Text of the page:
Tag: Muhammadiyah

Dr. Corona chairs campaign to contain coronavirus chaos

It seems he was born and named for the job. Emergency medicine expert Dr. Corona Rintawan is heading a task force set up by Indonesia’s second-largest Muslim organization, Muhammadiyah, to contain the spread of coronavirus.

“The Muhammadiyah COVID-19 Command Center (MCCC) is set up to consolidate all Muhammadiyah assets in an integrated effort to mitigate the spread of the coronavirus,” Rintawan said.

Rintawan was appointed to lead the MCCC, an interdisciplinary task force with 13 experts educating the public on how to stop the spread of the virus.

His emergency experience includes being in medical teams responding to Typhoon Haiyan in the Philippines in 2013 and the 2015 Nepal earthquake. He also took part in a humanitarian mission for the Rohingya in Myanmar in 2017.

“We are taking a proactive approach to assist the government in early diagnoses or early treatment for patients that show initial symptoms of infection,” Rintawan said.

He added: “We will ensure that such patients will receive treatment in accordance with the health protocol that the government has issued for the outbreak before we refer them to government hospitals should they need further treatment.”

The 45-year-old doctor, who is based at a Muhammadiyah-run hospital in Lamongan, East Java, said: “The public has to be well-informed that they could carry the risk of spreading the virus. We want to encourage the people to take the initiative to prevent it, by washing their hands often, getting themselves diagnosed should they feel they have symptoms, knowing when they have to wear face masks, donating masks to those who need them and eventually to self-isolate when necessary.

“It is about self-containment by one person who is aware of the situation and knows what to do to take care of oneself in the face of virus threats. It could create a positive domino effect in terms of reducing the potential to contract others with the virus.”

According to Rintawan, Muhammadiyah has designated 20 out of its 171 hospitals across the country to serve as referral facilities for persons suspected of having contracted the virus.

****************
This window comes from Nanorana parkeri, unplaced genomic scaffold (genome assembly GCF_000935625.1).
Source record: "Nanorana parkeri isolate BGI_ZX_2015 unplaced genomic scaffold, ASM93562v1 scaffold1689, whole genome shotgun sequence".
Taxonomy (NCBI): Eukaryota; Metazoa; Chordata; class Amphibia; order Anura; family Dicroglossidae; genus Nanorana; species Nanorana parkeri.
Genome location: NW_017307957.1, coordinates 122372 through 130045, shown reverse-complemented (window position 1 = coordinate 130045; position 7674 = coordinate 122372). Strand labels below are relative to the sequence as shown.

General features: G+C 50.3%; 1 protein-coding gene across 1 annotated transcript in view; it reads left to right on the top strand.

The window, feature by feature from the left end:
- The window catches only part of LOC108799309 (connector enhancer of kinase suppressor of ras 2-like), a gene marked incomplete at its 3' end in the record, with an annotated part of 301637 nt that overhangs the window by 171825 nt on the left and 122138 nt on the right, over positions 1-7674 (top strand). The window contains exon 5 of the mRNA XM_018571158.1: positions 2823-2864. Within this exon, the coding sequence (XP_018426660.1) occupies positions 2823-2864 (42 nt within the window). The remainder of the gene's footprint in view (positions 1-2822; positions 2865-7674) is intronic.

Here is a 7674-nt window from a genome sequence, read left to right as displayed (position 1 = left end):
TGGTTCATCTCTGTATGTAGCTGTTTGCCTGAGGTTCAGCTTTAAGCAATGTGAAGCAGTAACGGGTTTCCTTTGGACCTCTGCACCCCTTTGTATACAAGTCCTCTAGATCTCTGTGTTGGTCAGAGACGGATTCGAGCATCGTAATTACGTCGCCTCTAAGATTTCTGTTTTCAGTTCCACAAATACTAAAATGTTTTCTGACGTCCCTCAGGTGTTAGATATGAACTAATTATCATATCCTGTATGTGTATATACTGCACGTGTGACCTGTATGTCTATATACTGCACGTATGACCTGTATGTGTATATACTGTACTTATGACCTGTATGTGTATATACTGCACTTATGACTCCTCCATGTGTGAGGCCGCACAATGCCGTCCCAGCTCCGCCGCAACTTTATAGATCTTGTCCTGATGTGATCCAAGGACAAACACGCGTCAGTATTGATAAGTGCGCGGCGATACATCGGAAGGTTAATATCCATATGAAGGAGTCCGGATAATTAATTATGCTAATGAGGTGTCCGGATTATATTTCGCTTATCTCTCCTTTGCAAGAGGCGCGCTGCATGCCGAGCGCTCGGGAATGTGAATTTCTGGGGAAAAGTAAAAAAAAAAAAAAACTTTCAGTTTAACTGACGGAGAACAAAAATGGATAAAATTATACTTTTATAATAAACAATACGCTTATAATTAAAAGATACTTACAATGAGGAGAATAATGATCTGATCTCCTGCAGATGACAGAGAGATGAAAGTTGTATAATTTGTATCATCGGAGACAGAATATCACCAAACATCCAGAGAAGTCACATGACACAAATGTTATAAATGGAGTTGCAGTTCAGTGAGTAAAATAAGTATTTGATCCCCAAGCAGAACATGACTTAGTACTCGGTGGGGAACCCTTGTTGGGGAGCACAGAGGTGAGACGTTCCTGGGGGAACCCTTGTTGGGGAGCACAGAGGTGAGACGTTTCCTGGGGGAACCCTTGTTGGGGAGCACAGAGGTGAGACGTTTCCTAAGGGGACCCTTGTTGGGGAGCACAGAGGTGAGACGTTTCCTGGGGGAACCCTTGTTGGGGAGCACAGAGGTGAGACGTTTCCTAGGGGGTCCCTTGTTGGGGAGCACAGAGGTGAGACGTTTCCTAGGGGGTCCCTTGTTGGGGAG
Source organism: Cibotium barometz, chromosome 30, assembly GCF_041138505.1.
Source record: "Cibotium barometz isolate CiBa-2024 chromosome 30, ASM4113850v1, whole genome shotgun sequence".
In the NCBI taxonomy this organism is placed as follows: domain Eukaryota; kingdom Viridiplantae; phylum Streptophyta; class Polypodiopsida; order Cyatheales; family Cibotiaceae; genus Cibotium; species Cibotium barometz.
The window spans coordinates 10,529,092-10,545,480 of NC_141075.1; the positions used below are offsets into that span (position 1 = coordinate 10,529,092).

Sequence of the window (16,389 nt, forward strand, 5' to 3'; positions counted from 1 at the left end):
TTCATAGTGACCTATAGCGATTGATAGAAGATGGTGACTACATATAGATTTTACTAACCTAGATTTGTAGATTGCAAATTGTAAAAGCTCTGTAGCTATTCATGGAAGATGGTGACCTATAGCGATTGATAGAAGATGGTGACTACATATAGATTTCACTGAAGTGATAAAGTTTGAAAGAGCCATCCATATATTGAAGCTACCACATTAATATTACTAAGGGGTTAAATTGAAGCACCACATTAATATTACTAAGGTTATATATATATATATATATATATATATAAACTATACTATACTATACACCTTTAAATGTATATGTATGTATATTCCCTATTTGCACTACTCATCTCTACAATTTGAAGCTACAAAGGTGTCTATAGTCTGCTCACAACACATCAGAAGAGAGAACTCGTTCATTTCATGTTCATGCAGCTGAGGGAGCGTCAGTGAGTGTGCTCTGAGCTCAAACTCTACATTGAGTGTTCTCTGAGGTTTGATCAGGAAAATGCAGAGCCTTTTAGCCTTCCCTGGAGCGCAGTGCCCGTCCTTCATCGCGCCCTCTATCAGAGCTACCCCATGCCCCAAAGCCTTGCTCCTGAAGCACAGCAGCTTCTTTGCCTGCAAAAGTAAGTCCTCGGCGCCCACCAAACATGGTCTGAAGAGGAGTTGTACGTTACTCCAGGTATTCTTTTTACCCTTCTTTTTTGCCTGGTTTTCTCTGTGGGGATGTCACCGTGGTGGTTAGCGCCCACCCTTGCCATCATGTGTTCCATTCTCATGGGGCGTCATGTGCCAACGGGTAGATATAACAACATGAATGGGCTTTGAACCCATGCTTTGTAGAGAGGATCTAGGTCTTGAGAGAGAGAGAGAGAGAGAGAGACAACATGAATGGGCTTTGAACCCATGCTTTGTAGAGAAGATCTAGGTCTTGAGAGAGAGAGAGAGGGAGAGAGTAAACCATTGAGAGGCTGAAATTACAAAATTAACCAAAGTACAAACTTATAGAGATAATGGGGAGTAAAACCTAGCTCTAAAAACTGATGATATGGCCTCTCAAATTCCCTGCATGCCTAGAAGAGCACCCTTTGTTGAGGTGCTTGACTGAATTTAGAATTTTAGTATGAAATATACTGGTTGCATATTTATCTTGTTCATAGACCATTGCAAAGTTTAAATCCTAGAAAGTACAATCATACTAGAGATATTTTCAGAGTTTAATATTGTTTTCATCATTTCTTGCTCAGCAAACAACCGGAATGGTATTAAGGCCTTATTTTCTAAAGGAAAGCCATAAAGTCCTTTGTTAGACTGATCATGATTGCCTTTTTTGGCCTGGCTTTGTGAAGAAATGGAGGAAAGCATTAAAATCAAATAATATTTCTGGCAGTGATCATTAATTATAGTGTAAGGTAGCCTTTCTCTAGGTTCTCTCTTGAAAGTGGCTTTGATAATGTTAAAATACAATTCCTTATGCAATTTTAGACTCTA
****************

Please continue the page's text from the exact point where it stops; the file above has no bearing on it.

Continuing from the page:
Asked about his name, the doctor said his parents would name their children in alphabetical order. Being the third, his name had to start with “c.”

“There was no such thing as baby name books at that time, so they decided to take my name from the Toyota Corona car, which was a popular model back in the 1970s, and as they also found that it means a crown, which symbolizes something good,” he said.

Government spokesperson for the outbreak Achmad Yurianto said Indonesia reports 17 new Covid-19 positive cases as per Monday, of which 14 are in Jakarta, raising the total confirmed cases to 134 including the first Indonesian senior official contracted by the virus, transport minister Budi Karya Sumadi.

Jakarta Governo Anies Baswedan on Monday urged city residents to exercise social distancing and companies to send staff to work from home, as government officials sent signals that hospitals are overburdened in treating coronavirus patients, with Yurianto saying that not all positive cases should be in hospital isolation and those with asymptomatic cases can self-isolate at home.

“The risk in this city is high. We have to be disciplined in exercising social distance,” Baswedan said.

The story has been updated from its original version in Arab News

Indonesia’s Densus 88 under spotlight after series of wrong arrests and casualties

Siyono’s wife Suratmi probably did the best thing she could when she asked for help from Muhammadiyah, Indonesia’s second largest Islamic organization, to figure out why her husband died in the custody of the Indonesian police’s counter-terrorism squad Densus 88 last month.

Along with her effort to seek for the truth through Muhammadiyah, she also handed over a bag which she said was given by Densus 88 after her husband’ death. Muhammadiyah in a press conference said the paper bag was loaded with Rp100 million (US$7,606) as a “token of sorry” to Siyono’s family.